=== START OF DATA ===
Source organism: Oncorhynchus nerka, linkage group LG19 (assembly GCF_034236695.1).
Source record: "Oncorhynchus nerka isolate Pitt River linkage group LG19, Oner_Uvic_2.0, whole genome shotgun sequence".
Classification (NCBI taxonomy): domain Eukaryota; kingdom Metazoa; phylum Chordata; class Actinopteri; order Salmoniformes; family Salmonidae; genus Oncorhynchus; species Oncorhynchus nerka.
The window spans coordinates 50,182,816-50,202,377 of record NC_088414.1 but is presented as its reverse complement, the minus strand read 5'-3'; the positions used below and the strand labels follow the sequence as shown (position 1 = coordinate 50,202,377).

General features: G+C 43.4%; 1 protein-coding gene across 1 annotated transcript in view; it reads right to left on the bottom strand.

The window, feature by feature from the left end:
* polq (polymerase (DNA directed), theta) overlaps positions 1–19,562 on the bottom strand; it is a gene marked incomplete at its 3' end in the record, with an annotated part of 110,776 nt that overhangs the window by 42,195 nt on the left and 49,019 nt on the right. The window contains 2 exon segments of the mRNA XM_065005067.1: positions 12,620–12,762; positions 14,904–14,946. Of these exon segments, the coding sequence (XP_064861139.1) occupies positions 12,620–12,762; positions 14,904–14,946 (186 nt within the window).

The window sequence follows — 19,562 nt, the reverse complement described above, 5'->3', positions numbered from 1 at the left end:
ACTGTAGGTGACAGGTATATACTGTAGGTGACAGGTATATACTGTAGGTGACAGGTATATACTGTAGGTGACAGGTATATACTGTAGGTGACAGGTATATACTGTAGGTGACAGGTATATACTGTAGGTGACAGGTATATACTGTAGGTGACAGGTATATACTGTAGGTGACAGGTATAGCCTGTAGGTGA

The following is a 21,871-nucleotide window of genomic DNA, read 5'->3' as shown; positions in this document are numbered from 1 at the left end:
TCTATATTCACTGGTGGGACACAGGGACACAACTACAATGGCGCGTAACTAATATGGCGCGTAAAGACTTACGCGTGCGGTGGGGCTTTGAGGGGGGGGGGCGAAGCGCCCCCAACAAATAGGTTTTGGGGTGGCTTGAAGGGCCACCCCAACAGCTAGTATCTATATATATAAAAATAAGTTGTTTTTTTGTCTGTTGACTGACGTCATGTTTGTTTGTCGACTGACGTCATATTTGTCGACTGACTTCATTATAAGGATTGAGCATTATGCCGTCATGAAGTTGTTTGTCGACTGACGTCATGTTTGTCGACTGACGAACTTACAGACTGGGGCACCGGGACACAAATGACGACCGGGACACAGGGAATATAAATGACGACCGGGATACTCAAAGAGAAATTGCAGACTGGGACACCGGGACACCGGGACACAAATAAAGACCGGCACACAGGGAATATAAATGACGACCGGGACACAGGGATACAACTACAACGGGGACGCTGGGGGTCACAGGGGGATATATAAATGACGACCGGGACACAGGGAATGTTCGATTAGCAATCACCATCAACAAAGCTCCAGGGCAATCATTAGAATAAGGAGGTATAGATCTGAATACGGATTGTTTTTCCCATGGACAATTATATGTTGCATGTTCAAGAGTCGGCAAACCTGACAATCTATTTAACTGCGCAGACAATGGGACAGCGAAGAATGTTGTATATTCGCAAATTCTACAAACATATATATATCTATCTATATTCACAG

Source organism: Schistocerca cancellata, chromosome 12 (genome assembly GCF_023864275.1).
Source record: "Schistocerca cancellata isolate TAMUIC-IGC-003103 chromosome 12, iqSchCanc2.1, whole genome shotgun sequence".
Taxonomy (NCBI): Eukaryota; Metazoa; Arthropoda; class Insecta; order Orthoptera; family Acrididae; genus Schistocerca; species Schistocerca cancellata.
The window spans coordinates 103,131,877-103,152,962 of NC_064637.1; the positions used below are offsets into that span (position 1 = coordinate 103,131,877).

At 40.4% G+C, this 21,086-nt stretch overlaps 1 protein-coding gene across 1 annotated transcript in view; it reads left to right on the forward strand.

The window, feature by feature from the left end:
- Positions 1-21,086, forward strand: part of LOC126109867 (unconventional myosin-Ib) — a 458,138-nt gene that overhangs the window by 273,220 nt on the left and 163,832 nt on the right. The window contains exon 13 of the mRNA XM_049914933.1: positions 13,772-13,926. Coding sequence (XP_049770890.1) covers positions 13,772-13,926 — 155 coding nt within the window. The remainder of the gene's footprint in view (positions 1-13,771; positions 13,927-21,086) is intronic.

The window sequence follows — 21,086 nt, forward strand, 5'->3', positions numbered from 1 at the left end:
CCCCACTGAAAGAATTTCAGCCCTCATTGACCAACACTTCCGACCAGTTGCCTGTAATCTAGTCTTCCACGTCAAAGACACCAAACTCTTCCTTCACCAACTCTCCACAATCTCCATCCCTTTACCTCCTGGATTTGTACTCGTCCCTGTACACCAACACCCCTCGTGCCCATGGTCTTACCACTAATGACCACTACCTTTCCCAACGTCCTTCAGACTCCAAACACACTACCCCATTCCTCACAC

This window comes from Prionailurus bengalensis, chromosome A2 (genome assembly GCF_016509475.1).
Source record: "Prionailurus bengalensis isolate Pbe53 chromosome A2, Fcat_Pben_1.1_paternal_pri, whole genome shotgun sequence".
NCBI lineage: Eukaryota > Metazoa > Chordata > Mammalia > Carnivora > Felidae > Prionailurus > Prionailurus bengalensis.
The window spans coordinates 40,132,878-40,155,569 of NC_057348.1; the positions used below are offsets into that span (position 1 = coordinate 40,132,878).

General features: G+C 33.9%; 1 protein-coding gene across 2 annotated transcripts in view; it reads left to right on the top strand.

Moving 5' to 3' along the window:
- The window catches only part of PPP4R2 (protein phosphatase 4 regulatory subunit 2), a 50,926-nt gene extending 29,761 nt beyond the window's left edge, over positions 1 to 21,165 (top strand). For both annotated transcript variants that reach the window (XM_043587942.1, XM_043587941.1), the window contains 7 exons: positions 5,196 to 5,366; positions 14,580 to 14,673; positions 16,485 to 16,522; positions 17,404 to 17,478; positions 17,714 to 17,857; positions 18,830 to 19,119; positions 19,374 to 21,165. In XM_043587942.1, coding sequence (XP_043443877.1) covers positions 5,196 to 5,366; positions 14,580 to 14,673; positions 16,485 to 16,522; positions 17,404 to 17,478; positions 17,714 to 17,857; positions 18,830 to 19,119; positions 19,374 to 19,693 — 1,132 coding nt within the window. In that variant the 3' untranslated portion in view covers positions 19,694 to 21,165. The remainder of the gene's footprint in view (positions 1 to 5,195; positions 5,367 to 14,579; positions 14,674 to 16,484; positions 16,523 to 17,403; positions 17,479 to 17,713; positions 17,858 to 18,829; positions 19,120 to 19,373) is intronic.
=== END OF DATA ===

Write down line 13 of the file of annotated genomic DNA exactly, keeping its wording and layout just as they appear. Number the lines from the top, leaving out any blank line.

Source record: "Schistocerca cancellata isolate TAMUIC-IGC-003103 chromosome 12, iqSchCanc2.1, whole genome shotgun sequence".